No, the drought is not over. And don’t stop watering, said Master Gardener Ed Buyarski during this week’s edition of “Gardentalk” on KTOO’s “Morning Edition.”
Buyarski said a few days of rain showers is not enough to keep the ground moist for your garden vegetables. The National Weather Service also has said that sporadic spurts of rainfall will not be enough to remedy dry conditions in Southeast Alaska over the last two years.
“Dig down deep and see what the soil is telling us,” Buyarski said. “We need a lot more moisture.”
Buyarski also notes that extra watering — especially on the tender plants themselves — will help provide a little frost protection as temperatures drop to near-freezing with clear skies overnight. Jugs of water placed around the garden during the height of the afternoon sun will serve as a heat sink and delay frost conditions, if they occur. Blankets and sheets placed over squash and zucchini plants will also provide a layer of insulation.
“Clear (sheets of) plastic isn’t the answer,” Buyarski said.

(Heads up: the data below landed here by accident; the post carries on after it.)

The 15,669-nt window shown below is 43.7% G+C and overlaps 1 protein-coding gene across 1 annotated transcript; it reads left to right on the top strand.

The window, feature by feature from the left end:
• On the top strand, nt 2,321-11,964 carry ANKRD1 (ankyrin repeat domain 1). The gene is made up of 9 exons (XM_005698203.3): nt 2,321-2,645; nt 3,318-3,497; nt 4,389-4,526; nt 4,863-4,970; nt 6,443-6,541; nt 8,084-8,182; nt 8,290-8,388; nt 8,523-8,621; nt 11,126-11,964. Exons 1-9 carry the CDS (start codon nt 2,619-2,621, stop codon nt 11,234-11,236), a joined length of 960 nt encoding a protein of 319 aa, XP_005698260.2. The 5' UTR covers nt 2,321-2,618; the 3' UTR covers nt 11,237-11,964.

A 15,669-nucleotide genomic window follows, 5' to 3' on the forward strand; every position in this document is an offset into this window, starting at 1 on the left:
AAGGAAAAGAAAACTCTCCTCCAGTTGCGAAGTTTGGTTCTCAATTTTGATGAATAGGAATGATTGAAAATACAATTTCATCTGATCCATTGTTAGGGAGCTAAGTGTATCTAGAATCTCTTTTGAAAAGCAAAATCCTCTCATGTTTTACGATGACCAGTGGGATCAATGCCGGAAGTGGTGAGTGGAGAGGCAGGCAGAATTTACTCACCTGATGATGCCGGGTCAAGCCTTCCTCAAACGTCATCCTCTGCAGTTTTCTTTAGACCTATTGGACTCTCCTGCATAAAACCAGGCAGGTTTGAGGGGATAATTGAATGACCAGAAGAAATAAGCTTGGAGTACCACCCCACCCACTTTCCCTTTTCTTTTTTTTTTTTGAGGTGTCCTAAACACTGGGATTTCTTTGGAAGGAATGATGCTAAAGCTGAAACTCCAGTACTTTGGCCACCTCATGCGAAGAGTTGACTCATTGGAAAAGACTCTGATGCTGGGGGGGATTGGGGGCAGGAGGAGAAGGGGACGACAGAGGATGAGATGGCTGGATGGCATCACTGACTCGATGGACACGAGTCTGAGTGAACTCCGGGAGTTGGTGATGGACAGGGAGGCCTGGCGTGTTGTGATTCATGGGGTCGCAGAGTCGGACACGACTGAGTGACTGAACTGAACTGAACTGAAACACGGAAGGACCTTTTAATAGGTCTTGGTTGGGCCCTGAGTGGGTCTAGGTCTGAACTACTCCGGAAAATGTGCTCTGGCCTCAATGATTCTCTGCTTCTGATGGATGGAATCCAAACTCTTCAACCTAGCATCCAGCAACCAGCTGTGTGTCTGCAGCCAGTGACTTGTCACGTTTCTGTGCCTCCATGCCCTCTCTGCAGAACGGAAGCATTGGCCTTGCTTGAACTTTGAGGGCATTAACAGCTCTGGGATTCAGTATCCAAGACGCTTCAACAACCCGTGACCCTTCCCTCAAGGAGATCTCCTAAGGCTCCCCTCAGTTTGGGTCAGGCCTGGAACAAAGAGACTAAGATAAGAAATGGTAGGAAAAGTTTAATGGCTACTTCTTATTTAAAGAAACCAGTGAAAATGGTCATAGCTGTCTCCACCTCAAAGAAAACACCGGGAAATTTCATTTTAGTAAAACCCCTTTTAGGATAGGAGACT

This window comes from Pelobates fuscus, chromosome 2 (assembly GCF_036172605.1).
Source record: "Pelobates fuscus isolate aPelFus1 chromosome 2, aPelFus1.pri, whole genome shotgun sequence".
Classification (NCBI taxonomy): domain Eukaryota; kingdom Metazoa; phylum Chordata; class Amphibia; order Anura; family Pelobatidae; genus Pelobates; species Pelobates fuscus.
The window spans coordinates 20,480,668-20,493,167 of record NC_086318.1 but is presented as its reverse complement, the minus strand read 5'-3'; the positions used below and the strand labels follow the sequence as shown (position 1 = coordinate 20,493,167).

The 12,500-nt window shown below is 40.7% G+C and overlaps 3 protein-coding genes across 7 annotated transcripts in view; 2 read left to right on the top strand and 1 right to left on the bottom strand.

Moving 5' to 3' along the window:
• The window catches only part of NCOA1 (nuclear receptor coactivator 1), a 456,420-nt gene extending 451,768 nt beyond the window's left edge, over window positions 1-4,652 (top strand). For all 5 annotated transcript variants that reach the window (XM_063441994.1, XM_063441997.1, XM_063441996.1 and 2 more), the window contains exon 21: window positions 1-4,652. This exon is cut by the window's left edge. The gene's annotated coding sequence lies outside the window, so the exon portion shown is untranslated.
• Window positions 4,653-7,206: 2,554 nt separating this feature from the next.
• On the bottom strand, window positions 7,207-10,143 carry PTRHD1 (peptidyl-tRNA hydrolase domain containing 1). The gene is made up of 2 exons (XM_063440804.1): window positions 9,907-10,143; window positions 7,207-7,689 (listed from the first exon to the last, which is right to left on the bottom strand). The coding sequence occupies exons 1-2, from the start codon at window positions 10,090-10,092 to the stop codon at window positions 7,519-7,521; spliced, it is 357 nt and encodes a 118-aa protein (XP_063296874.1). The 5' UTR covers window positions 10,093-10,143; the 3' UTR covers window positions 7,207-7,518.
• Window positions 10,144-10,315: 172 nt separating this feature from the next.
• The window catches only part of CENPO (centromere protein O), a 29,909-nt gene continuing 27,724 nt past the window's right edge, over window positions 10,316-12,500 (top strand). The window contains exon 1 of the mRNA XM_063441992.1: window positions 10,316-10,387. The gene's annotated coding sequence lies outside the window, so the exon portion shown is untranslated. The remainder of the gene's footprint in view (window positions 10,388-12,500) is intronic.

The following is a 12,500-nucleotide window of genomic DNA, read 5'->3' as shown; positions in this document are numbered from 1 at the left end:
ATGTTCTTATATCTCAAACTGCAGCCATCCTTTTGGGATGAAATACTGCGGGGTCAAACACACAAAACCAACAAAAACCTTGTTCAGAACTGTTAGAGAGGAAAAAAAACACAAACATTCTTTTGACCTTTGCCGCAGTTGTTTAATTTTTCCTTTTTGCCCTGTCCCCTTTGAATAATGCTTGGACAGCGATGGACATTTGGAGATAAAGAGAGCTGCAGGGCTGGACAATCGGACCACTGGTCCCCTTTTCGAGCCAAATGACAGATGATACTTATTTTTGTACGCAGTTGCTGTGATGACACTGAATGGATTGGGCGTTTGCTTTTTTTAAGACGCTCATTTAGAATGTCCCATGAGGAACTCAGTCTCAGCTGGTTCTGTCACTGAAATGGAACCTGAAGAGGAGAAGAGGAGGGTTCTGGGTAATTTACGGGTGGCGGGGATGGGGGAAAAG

After last week’s segment about woolly bear caterpillars, Juneau listener Jolene asked about alternative methods of eradicating them, instead of squishing or stepping on them. Buyarski said a less brutal alternative that does not require touching the caterpillars includes using a spray bottle to spray the caterpillars with a soapy water solution.
Juneau listener Cathy asked about purchasing garlic bulbs. Buyarski said several vendors may be on hand selling garlic and other vegetables during the Juneau Food Festival at the Juneau Arts and Culture Center on Saturday, Aug. 31 from 9 a.m. to 1 p.m. Free workshops are also planned on a variety of gardening and preservation subjects.
Do you have a garden question for Ed? Fill out the form below, and he’ll answer your question in an upcoming segment.
Listen to past episodes and subscribe to the podcast on the “Gardentalk” page, so you’ll never have to worry about missing Thursday’s live radio broadcasts.
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